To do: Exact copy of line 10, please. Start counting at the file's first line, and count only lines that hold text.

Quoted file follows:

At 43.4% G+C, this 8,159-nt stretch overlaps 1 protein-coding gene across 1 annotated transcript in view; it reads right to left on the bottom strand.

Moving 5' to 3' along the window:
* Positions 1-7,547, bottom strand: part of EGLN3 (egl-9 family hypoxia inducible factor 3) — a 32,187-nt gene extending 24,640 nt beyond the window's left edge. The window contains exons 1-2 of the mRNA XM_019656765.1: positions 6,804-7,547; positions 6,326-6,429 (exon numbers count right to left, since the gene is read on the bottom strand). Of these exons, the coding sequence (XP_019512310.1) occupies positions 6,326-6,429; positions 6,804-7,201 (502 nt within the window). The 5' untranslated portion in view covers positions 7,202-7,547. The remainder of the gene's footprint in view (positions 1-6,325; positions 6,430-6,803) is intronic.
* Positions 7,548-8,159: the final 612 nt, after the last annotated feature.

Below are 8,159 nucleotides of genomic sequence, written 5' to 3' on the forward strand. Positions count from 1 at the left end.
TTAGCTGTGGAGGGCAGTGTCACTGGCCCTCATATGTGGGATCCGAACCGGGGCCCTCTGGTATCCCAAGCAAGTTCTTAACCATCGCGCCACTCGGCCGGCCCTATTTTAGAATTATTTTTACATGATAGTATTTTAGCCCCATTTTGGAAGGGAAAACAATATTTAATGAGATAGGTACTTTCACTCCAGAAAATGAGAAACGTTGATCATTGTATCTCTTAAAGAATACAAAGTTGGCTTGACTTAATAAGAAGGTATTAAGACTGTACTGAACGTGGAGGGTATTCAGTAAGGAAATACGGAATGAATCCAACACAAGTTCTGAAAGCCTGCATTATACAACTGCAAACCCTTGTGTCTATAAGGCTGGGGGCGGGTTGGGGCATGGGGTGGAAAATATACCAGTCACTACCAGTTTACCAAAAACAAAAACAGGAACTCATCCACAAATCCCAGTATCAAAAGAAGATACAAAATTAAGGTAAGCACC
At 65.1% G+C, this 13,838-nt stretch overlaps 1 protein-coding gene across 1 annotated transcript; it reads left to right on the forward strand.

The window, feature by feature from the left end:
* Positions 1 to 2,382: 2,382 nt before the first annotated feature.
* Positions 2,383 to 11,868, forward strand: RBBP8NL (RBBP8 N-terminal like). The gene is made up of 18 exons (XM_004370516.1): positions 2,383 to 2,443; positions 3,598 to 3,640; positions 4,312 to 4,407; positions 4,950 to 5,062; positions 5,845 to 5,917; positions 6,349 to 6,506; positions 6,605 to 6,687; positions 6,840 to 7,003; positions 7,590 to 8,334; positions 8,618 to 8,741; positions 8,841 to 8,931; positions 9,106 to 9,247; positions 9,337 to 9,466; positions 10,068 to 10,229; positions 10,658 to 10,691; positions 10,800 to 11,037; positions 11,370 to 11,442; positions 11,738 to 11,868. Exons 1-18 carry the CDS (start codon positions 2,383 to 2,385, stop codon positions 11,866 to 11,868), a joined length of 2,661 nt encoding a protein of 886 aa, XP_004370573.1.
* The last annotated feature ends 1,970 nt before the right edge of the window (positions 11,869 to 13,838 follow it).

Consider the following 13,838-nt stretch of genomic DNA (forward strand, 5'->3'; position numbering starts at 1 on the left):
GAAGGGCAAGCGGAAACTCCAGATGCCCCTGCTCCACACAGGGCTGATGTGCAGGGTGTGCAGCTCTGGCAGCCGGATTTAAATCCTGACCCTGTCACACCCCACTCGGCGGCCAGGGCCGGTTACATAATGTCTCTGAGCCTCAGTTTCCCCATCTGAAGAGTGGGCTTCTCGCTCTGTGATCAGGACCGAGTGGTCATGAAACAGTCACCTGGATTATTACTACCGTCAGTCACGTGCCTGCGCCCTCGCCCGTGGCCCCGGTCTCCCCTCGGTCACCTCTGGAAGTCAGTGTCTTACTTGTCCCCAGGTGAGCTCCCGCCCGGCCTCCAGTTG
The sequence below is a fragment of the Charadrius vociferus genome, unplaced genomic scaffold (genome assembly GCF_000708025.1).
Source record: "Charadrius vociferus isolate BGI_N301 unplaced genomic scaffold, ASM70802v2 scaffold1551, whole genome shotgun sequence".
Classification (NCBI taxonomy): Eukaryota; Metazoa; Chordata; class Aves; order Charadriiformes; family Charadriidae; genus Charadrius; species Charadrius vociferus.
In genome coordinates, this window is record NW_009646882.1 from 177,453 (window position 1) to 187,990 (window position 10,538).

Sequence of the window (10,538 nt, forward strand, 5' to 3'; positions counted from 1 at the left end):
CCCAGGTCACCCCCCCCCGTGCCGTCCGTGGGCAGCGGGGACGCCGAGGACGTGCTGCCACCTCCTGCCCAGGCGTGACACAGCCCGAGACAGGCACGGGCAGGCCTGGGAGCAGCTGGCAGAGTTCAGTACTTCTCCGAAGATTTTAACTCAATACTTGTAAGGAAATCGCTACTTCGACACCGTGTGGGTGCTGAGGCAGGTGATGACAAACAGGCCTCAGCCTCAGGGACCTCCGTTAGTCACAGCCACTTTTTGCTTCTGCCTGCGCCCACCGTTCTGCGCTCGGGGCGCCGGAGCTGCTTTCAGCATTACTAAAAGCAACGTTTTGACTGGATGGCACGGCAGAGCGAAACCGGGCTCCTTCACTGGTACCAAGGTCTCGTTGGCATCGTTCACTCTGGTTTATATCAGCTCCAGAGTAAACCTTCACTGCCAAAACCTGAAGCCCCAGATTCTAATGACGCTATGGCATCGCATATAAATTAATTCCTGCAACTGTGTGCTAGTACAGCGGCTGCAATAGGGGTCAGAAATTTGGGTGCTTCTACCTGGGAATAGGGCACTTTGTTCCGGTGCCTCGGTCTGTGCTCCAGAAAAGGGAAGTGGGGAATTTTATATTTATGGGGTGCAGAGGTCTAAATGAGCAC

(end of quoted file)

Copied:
* Positions 2,383 to 11,868, forward strand: RBBP8NL (RBBP8 N-terminal like). The gene is made up of 18 exons (XM_004370516.1): positions 2,383 to 2,443; positions 3,598 to 3,640; positions 4,312 to 4,407; positions 4,950 to 5,062; positions 5,845 to 5,917; positions 6,349 to 6,506; positions 6,605 to 6,687; positions 6,840 to 7,003; positions 7,590 to 8,334; positions 8,618 to 8,741; positions 8,841 to 8,931; positions 9,106 to 9,247; positions 9,337 to 9,466; positions 10,068 to 10,229; positions 10,658 to 10,691; positions 10,800 to 11,037; positions 11,370 to 11,442; positions 11,738 to 11,868. Exons 1-18 carry the CDS (start codon positions 2,383 to 2,385, stop codon positions 11,866 to 11,868), a joined length of 2,661 nt encoding a protein of 886 aa, XP_004370573.1.